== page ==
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Quote:
Originally Posted by mikeb View Post
Hell, i'd love to spend more time with my family but I have to live in san diego 24 days a month. I can shit in one hand and want in the other, and guess which hand is fuller? You have to make a living, and you have to live within your means. I have a job out there and none here. My family requires food and shelter. So I go. Its that simple. Sometimes you have to make hard choices.

His burn rate was way too high, he should have lived elsewhere and rode the train like most of his co workers.
That's how I ended up overseas for several years. Gotta do what ya gotta do and you don't make any money whining to a reporter/journalist.

My '03 Sold.
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post #41 of 43 (permalink) Old 06-07-2009, 10:00 PM
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Why in the fuck would anyone spend damn near a mil on a TWO bedroom condo? isn't that like buying a $80,000 Pinto?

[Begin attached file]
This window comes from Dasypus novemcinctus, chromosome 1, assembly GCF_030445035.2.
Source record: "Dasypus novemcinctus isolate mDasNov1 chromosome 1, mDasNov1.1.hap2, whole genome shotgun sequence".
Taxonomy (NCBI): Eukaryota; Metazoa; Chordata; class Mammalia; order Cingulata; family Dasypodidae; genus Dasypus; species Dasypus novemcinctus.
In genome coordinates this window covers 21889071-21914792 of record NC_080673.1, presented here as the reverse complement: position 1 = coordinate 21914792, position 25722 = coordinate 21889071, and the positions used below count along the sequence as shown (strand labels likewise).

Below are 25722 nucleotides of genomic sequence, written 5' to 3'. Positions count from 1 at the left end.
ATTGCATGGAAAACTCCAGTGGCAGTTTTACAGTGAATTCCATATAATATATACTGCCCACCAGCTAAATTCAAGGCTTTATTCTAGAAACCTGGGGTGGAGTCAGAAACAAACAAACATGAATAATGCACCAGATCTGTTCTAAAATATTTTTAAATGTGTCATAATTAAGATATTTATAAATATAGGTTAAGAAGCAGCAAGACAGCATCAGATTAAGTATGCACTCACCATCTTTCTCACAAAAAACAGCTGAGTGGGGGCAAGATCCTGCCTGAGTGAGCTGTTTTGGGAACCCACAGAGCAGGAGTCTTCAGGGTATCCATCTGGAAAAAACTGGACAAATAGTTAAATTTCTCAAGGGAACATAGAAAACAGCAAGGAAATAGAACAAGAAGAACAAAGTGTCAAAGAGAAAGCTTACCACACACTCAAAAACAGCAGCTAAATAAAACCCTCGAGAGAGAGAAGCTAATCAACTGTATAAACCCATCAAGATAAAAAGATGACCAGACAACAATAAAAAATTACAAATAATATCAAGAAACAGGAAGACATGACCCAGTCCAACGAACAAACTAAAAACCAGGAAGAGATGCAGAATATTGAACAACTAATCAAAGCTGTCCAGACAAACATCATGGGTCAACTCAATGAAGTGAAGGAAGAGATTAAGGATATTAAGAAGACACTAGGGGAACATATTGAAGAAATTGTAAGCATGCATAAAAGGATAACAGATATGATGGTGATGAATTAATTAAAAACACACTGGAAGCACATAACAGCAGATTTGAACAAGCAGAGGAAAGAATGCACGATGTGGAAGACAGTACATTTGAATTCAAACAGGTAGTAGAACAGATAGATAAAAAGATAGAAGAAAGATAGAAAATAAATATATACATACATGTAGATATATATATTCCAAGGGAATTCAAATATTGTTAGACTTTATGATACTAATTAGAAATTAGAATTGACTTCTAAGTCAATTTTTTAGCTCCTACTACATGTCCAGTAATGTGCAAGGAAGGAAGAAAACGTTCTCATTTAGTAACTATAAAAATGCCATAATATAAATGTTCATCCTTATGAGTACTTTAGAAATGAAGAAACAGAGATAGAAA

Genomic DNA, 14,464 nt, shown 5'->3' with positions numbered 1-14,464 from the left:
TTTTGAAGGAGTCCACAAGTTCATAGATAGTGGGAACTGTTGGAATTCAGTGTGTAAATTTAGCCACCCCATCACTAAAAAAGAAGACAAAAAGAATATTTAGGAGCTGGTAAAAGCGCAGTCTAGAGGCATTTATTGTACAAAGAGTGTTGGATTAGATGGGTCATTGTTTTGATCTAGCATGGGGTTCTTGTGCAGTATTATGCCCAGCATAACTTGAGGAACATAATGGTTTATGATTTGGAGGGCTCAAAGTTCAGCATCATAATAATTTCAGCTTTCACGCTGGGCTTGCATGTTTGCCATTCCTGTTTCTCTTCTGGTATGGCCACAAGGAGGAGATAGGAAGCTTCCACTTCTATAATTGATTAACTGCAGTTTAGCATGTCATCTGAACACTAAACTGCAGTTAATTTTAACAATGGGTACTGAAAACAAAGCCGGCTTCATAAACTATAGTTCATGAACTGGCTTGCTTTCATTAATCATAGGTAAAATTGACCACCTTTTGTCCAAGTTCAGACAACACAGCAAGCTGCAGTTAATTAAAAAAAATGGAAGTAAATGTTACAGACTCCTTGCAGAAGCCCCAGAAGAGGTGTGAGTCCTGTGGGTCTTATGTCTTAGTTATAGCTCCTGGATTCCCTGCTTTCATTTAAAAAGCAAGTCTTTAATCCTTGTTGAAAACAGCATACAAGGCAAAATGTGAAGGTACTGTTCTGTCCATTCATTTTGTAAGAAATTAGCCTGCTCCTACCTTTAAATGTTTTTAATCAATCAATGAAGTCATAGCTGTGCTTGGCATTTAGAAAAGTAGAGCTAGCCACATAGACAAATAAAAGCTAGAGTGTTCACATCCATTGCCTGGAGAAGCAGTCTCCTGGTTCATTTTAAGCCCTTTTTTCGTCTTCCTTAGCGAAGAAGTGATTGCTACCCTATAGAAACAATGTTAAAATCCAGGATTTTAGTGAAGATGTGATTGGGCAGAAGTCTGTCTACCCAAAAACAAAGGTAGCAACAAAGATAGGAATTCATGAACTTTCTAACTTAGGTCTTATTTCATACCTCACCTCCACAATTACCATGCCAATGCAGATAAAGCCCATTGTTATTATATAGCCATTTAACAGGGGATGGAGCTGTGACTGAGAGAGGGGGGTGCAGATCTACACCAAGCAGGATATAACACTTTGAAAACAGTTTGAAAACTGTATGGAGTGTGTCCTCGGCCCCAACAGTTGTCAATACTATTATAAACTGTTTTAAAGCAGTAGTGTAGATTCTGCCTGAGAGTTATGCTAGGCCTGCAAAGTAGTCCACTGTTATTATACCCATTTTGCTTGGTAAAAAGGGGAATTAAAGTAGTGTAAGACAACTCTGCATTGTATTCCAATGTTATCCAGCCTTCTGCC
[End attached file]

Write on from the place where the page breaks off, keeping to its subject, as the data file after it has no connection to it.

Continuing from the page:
┌∩┐(-_-)┌∩┐
That's directed at you, UHHHbama
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post #42 of 43 (permalink) Old 06-07-2009, 10:31 PM
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ever priced an apartment in new york? Its fucking outrageous, so im not suprized.

The trouble with doing something right the first time is that nobody appreciates how difficult it was.
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post #43 of 43 (permalink) Old 06-08-2009, 05:57 AM
duh...duh....duh
 
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Quote:
Originally Posted by CoorsLightCoupe View Post
Why in the fuck would anyone spend damn near a mil on a TWO bedroom condo? isn't that like buying a $80,000 Pinto?
Hell, in the NE (at least PA) my 200K house would cost around 350-400K. Cost of living is not cheap up yonder.